And then, I lifted my head and torso and struck a pose of graceful wretchedness, like “Christina” in the Andrew Wyeth painting. I tilted my tear-stained face to find my light, letting just enough snot run that it was authentic but stopped short of truly gross. It was a strain even to speak, and just to drive that point home, I raised my fingertips to rest lightly at my throat...
It is said that when the legendary actress Sarah Siddons portrayed Lady Macbeth, her “Oh! Oh! Oh!” in the harrowing sleepwalking scene caused audience members of the fairer sex to faint dead away.
My performance wasn’t that good – to be fair, I was still quite green! -- but almost.
I gazed up through the distorting orbs of my tears, until finally, the…er…dam…broke, and the words flowed forth –
“But it is very, very special to me!”
Now, this is the moment when any idiot could plainly see that the shop’s proprietor was called upon to intercede on the side of good and say, “Oh, she should have it. She must. Ninety bucks is a small price to pay for such artistry – the designer’s and the child’s. Give the girl her beaver! Oh take it! Just take it. It’s yours.”
But nothing. Crickets, as we say in the theatre.
Instead, my mother turned her head away momentarily, and I thought I saw her exchange a snicker with the shopkeeper.
“Jenny,” she said, “You should win an Academy Award.”
I had no idea what that meant, but I immediately liked the sound of it.
In a hoarse stage whisper I replied, “Your lips to God’s ears.”
My mom leaned in close to scoop me up and extract me from the shop before I had the chance to begin a performance of a less artful kind. To her eternal credit, as she did so, she spoke privately in my ear.
“Let’s go home now and we will make an Even. Better. Beaver.”
What can I say? Stravinsky, Picasso, Eliot, virtuosos in every discipline have admitted it -- “Lesser artists borrow; great artists steal.”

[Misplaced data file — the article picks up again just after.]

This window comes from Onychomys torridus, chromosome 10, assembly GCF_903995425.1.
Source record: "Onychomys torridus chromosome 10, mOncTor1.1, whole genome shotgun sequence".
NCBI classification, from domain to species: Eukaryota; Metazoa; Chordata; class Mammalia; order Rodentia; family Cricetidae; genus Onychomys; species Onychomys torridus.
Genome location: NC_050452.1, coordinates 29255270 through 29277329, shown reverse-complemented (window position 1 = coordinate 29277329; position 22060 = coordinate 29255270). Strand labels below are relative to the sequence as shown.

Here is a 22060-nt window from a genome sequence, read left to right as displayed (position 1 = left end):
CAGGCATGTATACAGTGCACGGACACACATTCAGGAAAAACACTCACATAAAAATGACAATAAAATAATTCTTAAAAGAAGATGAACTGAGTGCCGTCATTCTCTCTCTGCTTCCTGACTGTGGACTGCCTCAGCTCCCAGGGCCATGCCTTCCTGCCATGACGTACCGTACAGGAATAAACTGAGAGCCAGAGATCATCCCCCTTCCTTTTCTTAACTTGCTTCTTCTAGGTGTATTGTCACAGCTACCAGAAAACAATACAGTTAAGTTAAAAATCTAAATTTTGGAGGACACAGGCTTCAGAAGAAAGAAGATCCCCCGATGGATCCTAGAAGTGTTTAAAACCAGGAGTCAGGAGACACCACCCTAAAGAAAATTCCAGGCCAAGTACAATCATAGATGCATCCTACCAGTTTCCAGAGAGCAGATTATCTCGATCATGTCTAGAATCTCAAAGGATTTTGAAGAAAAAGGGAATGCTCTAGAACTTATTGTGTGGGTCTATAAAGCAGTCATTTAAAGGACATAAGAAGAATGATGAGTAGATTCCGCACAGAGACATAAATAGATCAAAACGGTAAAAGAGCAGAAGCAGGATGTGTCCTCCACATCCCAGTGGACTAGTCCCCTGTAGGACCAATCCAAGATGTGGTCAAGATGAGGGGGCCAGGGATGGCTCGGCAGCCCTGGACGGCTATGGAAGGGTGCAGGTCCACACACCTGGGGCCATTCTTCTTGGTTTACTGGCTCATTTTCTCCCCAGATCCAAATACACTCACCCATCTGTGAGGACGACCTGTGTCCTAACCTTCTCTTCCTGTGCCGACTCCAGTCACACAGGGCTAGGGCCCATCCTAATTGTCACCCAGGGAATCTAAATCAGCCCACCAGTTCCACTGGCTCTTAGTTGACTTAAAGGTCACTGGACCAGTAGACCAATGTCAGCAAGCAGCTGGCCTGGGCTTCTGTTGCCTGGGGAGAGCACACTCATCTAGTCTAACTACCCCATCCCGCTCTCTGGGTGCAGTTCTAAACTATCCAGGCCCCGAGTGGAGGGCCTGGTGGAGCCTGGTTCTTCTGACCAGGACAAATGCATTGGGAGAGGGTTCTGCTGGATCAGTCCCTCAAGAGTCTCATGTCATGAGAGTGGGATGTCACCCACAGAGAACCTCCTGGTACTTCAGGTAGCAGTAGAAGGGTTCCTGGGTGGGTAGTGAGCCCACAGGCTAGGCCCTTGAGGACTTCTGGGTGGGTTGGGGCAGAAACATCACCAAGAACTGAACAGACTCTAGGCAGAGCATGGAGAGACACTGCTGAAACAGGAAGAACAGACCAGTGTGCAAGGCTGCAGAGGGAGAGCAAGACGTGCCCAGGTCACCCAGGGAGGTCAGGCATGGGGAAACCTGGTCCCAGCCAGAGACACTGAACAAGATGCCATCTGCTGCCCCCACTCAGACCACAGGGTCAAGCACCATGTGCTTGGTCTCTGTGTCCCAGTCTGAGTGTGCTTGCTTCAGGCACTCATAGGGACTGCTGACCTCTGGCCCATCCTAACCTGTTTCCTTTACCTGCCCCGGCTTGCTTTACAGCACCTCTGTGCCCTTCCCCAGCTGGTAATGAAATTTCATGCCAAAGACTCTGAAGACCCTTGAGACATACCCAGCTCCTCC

I left the store dejected, licking my wounds, but with renewed hope, and, most importantly, the determination to make the very thing I wanted most in the world. Which, come to think of it, has pretty much characterized my whole creative life.
We went home, dried the tears and got to work.
And although its fur was faux, its suede, ultra, and its eyes, shiny little black plastic buttons instead of glass, it was, to be sure, a superior beaver. And very, very special to me.
I was a young girl, just beginning to discover her creative potential. And perhaps, that day, I'd gotten my first in what was to become a long line of tough lessons -- that if you’re going to be a woman in the arts, chances are, riveting performances won't be enough. You have to be canny and resourceful and ferociously independent. You can’t wait for anyone to give you anything, you have to let go of the need for outside assurance that your work is the genuine article, and you must never, ever, take “no” for an answer.
If you want to make something meaningful, you have to embrace and embody the full scope of your fundamental, unique, intrinsically productive feminine powers, and just keep banging it out.
I didn’t really start learning that lesson till 40, but looking back, it’s as clear as the tears that streaked my four-year old face.
I’d like to thank my mother -- for indulging my artistic whims, and for setting an example of ingenuity and relentless, ever-evolving creativity.
I’d like to thank the shopkeeper, and the artist -- for that great idea we stole.
I’d like to thank The Academy -- for nothin’.
But most of all, I have to thank --